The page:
Cream of tartar is something that’s been around since antiquity. Known as either tartar or argol, it was nothing more than the crystalline residue left on the inside of wine casks after fermentation. If you’ve ever opened a bottle of wine and noticed little sparkly bits on the end of the cork, that’s it. Scraped off and ground to a powder, it was used throughout the ages as a medicine (a laxative, mostly). Boiled, dissolved, filtered and refined into a white powder, it became tartaric acid or potassium bitartrate, a baker’s best friend.

However baking is just the beginning of tartaric acid’s utility. It can be added to candy syrups to keep them from crystallizing. It helps stabilize whipped egg foams. In cooking it helps keep boiled vegetables green. Around the house you can dilute it in water to clean copper pans or old coins. Combined with a little vinegar it’s a great stove top cleaner. Oh crikey will you listen to me? A little caffeine and suddenly I’m flippin’ Martha Stewart!

Oh well, I’ve gone this far. Combine a cup of baking soda with a quarter cup of cream of tarter and a cup of salt and you’ve got a pipe-friendly homemade drain opener (the bubbling action can clear out minor blockages). It’s also great for removing rust stains from carpet and bathroom fixtures.

What?

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Talk About a TV Dinner!

If you are or ever were a Food Network viewer you’ve surely noticed how the channel has steadily moved away from shows that teach cooking to shows that simply show cooking. That’s deliberate and based on their discovery that viewers don’t want to learn to cook as much as they want to watch people cook. The latter seems to fill a deep-seated human need in a day and age where there’s less and less cooking. And while I miss those old Food Network shows I can’t fault them for catering to their audiences. If cooking voyeurism is what brings in the viewers and viewership is what keeps the lights on, then who am I to complain about it?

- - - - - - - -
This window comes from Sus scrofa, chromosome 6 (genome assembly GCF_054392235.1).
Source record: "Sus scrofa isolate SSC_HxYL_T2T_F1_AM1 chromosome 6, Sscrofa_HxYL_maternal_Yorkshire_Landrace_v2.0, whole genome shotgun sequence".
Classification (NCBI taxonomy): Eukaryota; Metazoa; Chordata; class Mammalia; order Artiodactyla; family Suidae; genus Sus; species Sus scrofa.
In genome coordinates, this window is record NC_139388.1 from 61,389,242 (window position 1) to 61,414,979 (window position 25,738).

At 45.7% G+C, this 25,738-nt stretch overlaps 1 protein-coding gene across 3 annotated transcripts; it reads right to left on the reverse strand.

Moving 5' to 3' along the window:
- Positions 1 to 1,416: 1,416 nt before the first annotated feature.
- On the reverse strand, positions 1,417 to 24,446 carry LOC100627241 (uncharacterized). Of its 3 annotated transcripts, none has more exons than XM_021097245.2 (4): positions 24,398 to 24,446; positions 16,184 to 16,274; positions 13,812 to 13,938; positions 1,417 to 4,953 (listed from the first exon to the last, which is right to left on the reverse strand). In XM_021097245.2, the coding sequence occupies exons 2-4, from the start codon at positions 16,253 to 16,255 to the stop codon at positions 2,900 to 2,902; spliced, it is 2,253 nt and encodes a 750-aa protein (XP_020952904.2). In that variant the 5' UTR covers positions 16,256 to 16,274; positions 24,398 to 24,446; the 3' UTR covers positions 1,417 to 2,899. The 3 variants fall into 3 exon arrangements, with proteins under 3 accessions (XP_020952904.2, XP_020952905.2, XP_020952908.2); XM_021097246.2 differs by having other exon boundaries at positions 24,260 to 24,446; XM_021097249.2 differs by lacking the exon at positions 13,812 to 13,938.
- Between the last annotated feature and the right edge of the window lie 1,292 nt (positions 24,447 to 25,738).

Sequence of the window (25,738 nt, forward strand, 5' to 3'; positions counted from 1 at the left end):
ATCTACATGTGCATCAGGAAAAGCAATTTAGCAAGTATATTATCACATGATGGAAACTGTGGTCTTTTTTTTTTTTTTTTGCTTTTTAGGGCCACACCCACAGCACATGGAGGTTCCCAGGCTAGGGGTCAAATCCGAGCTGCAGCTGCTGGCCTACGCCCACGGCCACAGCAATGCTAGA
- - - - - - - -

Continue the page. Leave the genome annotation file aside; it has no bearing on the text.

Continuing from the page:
Now it seems the South Koreans have taken the basic idea a step further with eating voyeurism. That is, live streaming internet TV shows where people simply watch other people eat. As strange as that sounds it also makes a certain kind of sense. People are not only cooking less, they’re eating together less, so not only do we not get to see food being prepared as much as we used to, we don’t get to see it being enjoyed as much either. That is apparently a deep-seated human need too, at least in South Korea. Very, very interesting. Thanks to Vocativ for the hat tip!

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Whatever got people baking with chemicals to begin with?

That’s a very interesting question, reader Charles. I don’t know the definitive answer to that, save for the fact that Native Americans were doing it well before anyone else. They were the ones who noticed that a little wood ash added to a grain cake batter created bubbles that lightened the finished product. My guess is that colonists to the New World took note of these practices and refined them to create what we now know as chemical leavening agents. These sorts of products would have been especially useful on the American frontier where, unlike back home in Europe, there were no village or estate bakeries where people could easily acquire bread. If Americans wanted bread they had to make their own — and chemical leavening was the quickest and easiest way to do that.

Americans first took to wood ash-based potash and pearlash not because they liked the taste of ashes per se, but because wood ashes were readily at hand. Indeed you might say that back in those days ashes were the one of the pillars of the American economy.